A digital revolution is upon us. 5G, the cutting-edge cellular network standard, promises to reshape our digital world with lightning-fast speed, seamless smart cities, and unprecedented support for autonomous technologies. But behind the allure of progress lies a dark reality—the looming threat of cyber warfare fueled by great power competition.
Recent events have thrust the U.S. intelligence community into action as Chinese hackers deploy sophisticated malware targeting American military operations. This raises urgent concerns about national cybersecurity and telecommunications resilience. As the Biden Administration confronts this escalating digital threat, one name raises red flags—Huawei, the 5G titan with ties to the Chinese Communist Party.
Fears of espionage and intellectual property theft have cast a shadow over Huawei's dominance, forcing Congress to ban the company from operating in the United States since 2017. However, Huawei continues to tighten its grip over the global telecommunications market as Congress remains in gridlock over 5G spectrum allocation, which puts the US in a tight position to compete globally. In addition, Huawei has sold telecommunications equipment to authoritarian regimes violating U.S. sanctions.
This isn't just about Huawei; it's about our core industries, weapons systems, and national security. The scarcity of proper 5G spectrum for the U.S. telecommunications industry presents a significant geopolitical challenge with far-reaching implications. As the digital landscape becomes the new battleground for global supremacy, the lack of American leadership in setting communication equipment standards leaves us vulnerable to such cyber attacks and highlights the urgency of reasserting control over our digital future. According to the latest Center for Strategic and International Studies report, the United States is grappling with a pressing deficiency of vital mid-band licensed spectrum, the bread and butter for 5G technology. Projections indicate a significant deficit of 400 MHz by 2027 and a staggering 1400 MHz by 2032. In stark contrast, China has assigned more than 70 percent additional licensed mid-band spectrum for 5G compared to the United States. This discrepancy presents China with a distinct competitive edge, creating a strategic advantage in sectors crucial for America’s forthcoming technology leadership and, consequently, its security interests.
While Congress has been known for its inaction on several fronts—such as passing a comprehensive consumer privacy and security framework—it cannot afford to delay addressing the Federal Communications Commission (FCC) relicensing issue any longer. Congress wields the authority to determine how much spectrum FCC can auction off to wireless providers by giving the agency auctioning authority. In March, however, for the first time in the last thirty years, Congress failed to extend the FCC’s spectrum auction authority, a critical mechanism for expanding commercial spectrum access. This legislative oversight directly undermines our ability to lead in developing cutting-edge wireless technologies, leaving us shackled by an inability to fully harness the potential of the digital age.
By limiting spectrum availability for commercial use in the age of 5G rapid growth, we reduce the capacity and speed of our networks, making them less efficient and more vulnerable to cyberattacks from adversaries such as China. This vulnerability could lead to a disruption of critical infrastructure, such as our energy grid or financial systems, causing harm to our national security and economy.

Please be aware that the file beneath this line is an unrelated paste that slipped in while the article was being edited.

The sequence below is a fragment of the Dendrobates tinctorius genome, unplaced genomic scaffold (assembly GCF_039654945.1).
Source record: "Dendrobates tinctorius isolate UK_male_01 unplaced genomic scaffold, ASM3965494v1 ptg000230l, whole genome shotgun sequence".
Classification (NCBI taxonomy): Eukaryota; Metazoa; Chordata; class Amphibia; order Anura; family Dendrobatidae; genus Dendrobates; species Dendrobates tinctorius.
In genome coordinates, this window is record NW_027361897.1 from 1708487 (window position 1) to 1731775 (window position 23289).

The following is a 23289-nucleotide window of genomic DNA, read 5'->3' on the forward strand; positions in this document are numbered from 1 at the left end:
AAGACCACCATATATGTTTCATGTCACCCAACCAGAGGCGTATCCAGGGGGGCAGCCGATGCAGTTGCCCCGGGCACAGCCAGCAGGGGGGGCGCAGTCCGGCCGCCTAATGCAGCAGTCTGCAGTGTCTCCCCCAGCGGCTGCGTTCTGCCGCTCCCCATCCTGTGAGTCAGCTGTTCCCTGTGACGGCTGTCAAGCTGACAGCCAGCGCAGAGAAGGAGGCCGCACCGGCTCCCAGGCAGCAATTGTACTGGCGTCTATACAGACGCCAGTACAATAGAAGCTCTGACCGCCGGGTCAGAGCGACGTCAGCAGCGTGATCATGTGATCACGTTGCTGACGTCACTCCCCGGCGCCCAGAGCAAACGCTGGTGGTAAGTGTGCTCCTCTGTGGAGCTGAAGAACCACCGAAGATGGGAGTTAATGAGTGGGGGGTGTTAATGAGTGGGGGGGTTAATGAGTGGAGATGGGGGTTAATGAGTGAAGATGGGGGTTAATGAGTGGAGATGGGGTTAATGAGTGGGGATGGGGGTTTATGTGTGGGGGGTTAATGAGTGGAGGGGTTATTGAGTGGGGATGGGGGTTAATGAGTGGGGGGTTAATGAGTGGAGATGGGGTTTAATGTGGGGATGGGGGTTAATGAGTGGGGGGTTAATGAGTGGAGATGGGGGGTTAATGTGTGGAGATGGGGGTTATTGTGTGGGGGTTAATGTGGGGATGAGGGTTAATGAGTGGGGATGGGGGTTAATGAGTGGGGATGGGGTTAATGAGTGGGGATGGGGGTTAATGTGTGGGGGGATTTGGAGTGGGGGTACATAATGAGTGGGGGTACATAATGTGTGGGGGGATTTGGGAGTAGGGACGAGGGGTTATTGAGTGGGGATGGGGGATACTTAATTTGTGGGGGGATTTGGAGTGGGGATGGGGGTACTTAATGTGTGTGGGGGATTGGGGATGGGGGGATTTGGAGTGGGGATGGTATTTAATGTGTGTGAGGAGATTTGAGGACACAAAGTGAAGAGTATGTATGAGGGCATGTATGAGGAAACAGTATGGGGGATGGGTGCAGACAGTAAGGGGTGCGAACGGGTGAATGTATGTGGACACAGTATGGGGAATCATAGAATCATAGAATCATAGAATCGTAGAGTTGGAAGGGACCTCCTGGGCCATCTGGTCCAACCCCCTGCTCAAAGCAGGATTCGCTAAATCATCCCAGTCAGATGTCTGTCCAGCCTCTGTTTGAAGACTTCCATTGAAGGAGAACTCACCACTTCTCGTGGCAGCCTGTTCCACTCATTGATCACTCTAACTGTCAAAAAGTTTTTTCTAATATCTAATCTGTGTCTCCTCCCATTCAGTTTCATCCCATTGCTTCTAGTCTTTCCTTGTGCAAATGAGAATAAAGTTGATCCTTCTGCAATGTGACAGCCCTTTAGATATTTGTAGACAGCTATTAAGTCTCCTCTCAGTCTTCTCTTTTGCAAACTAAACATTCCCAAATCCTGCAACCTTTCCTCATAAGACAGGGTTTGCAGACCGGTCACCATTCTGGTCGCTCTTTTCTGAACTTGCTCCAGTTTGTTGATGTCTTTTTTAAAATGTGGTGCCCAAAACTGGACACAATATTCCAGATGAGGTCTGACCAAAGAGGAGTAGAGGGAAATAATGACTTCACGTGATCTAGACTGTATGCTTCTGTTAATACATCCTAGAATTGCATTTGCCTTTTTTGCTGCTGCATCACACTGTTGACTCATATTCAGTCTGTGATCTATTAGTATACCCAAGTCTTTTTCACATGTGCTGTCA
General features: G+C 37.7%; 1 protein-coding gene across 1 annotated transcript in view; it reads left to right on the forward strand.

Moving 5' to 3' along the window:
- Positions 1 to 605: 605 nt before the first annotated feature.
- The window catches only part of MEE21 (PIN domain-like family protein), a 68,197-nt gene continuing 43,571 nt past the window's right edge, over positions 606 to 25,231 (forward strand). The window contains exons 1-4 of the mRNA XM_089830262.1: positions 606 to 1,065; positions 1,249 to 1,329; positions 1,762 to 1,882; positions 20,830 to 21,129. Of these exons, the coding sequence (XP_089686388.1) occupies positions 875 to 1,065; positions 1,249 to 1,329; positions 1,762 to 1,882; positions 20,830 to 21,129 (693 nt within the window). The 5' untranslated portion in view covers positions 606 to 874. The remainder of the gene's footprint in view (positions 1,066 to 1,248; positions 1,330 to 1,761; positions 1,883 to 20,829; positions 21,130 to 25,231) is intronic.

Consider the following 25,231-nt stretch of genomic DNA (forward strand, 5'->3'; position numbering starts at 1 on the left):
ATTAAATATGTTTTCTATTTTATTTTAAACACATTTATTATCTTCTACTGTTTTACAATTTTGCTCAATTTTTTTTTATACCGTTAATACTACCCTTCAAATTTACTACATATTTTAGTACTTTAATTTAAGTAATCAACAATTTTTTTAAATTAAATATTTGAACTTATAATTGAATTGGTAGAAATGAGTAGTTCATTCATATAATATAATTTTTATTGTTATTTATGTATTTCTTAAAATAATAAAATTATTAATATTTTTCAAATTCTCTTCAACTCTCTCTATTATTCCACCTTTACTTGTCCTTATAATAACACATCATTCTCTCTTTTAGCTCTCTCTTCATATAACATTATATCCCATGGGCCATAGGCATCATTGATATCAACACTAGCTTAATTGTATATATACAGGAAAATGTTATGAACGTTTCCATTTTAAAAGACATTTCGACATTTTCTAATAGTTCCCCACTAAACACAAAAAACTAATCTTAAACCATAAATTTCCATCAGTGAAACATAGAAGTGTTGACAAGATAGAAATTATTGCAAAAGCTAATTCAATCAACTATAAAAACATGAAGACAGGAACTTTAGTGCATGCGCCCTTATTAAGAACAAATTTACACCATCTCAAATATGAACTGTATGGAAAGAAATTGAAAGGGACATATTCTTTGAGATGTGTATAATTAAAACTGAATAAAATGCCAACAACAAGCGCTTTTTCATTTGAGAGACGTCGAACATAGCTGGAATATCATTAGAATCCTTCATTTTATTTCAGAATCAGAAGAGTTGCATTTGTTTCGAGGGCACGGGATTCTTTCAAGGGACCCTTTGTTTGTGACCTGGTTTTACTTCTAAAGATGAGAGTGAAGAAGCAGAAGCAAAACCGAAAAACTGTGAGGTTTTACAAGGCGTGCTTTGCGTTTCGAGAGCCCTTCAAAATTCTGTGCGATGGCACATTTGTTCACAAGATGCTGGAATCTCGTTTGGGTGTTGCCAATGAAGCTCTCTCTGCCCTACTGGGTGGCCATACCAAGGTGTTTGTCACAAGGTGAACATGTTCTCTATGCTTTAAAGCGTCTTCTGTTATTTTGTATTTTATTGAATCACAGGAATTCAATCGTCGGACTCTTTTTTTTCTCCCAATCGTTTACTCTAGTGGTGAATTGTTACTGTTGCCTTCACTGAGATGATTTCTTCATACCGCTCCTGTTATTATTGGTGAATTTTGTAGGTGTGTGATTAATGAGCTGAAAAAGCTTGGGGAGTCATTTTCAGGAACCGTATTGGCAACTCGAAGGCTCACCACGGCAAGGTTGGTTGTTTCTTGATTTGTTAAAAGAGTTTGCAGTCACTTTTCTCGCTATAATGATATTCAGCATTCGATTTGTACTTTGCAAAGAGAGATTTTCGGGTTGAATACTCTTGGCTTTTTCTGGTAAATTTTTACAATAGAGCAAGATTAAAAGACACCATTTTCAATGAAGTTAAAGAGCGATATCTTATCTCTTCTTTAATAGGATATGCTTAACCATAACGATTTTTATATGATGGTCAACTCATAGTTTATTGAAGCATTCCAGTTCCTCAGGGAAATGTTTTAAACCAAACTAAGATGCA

5G technology is poised to revolutionize industries, from healthcare to manufacturing, and to drive innovations like autonomous vehicles and the Internet of Things (IoT). Countries that establish dominance in 5G infrastructure and services will be in a prime position to shape global standards and reap substantial economic benefits. Without a robust allocation of the 5G spectrum, the United States risks falling behind in technological leadership, ceding ground to competitors and affecting its ability to influence the direction of the digital economy.
One area in particular where the United States risks falling behind is AI technology. The impact of 5G technology on generative AI is significant. Generative AI focuses on creating original content like images and text. It has revolutionized entire industries. 5G’s superpower shines through its ability to make data exchange and processing faster, eliminating delays that have slowed progress. This speed is crucial for generative AI, which relies on working quickly with immense amounts of data. But there are challenges. Generative AI deals with sensitive information, raising the risk of data breaches. To make the most of 5G for generative AI and keep data safe, strong security for 5G networks is a must. Telecommunication companies such as AT&T have been at the forefront of both AI advancements and developments in wireless network capabilities for decades, and they need a reliable share of the spectrum for commercial use to continue their investments in new technologies to compete in the global market.
Moreover, the availability of the 5G spectrum directly influences a nation’s economic competitiveness. As industries increasingly rely on fast, reliable connectivity, countries with advanced 5G networks will be better positioned to attract investments, foster innovation, and drive economic growth. Without reestablishing control over the digital spectrum, the United States risks ceding its position as a global technology leader and allowing foreign entities to set the standards and shape the future of communication equipment.
Tahmineh Dehbozorgi is a political analyst and a J.D. Candidate at The George Washington University Law School, focusing on national security and cybersecurity law.